Imparato’s exhaustive track record on the floors of Congress convey only a small fraction of the tireless work he has done on behalf of people with different challenges. In October 2003, he was elected to the Executive Committee of the Leadership Conference on Civil Rights, and he serves on the Persons with Disabilities Fund Board of Advisors for the Chicago Community Trust.

In addition, Imparato advises reputable companies on “corporate social responsibility, diversity, accessibility, and disability marketing issues.” Among his clients are Time Warner, AT&T, Microsoft, and IBM.

Tonight, Andy was interviewed on “PBS NewsHour” by “Day 1″ hero Judy Woodruff, whose son has spina bifida. It is very exciting and encouraging for me to see fellow heroes and acquaintances of mine working together to push such important issues to the forefront of society’s collective mind.

Still, there is much work to be done if we are to eradicate the use of such terms as “disabled” from, yes, even that well-executed news report on PBS. I know that no one in the mass media uses this term to offend, but I believe that replacing the term with a word that will place the emphasis on our abilities rather than our setbacks will put society in a more open state of mind, and will allow us to move forward.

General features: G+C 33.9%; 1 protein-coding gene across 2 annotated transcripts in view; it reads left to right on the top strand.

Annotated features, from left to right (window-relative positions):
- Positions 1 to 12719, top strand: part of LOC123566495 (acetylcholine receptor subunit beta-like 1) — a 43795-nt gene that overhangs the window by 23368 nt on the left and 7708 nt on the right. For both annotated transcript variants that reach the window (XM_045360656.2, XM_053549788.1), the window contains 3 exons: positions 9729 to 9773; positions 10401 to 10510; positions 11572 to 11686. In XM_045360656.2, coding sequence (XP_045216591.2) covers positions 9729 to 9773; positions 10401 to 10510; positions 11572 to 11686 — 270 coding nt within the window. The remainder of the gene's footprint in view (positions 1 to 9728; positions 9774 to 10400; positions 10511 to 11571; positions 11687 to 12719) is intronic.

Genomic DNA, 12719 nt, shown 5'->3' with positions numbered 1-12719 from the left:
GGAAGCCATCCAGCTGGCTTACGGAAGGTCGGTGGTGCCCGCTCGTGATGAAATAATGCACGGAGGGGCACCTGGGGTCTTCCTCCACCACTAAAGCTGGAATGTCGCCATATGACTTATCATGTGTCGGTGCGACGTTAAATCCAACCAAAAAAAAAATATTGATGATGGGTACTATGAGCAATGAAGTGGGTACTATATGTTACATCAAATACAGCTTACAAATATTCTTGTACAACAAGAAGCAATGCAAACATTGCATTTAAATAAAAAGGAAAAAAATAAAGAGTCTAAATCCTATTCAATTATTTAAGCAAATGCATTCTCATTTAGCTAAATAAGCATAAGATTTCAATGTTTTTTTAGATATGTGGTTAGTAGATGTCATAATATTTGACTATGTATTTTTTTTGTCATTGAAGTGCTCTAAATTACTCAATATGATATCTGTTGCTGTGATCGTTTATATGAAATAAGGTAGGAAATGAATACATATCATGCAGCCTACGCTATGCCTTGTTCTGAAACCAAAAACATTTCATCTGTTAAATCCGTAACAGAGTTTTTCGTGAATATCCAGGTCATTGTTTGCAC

Although I could not yet find the video online for you, I am sharing this article by Judy Woodruff, published today, which gives a thoughtful, introspective look at the challenges facing many Americans with “disabilities,” including her 28-year-old son, Jeffrey, who has spina bifida. I humbly and wholeheartedly congratulate our friend, Ms. Woodruff, for a piece that is at first informative and objective, and which, toward the very end, puts the issue of the ADA’s 20th anniversary into the context of her own personal life. We definitely need more journalists like you!

This afternoon, about two hours before the live interview, I called Andy at work, since he had agreed to provide some insight for my final project in my Disabilities in AmericanSociety class. I didn’t get a hold of him on my first try, so I left a voicemail, and within minutes, he called me back. We talked for a bit, and he encouraged me to peruse the AAPD Web site, which is full of great resources.

It’s incredible to me that, a few short hours later, I was watching him give a live interview on national television in Washington, D.C. He gives the word “accessible” a whole new meaning! It was a very interesting conversation, and I look forward to having more contact with him in the near future.

I’ll contact both of them and ask them if they can send me a link to the video of tonight’s broadcast.

Until then, my friends, thanks for reading, and happy anniversary to the Americans with Disabilities Act of 1990!

God Bless,

Laurita ♥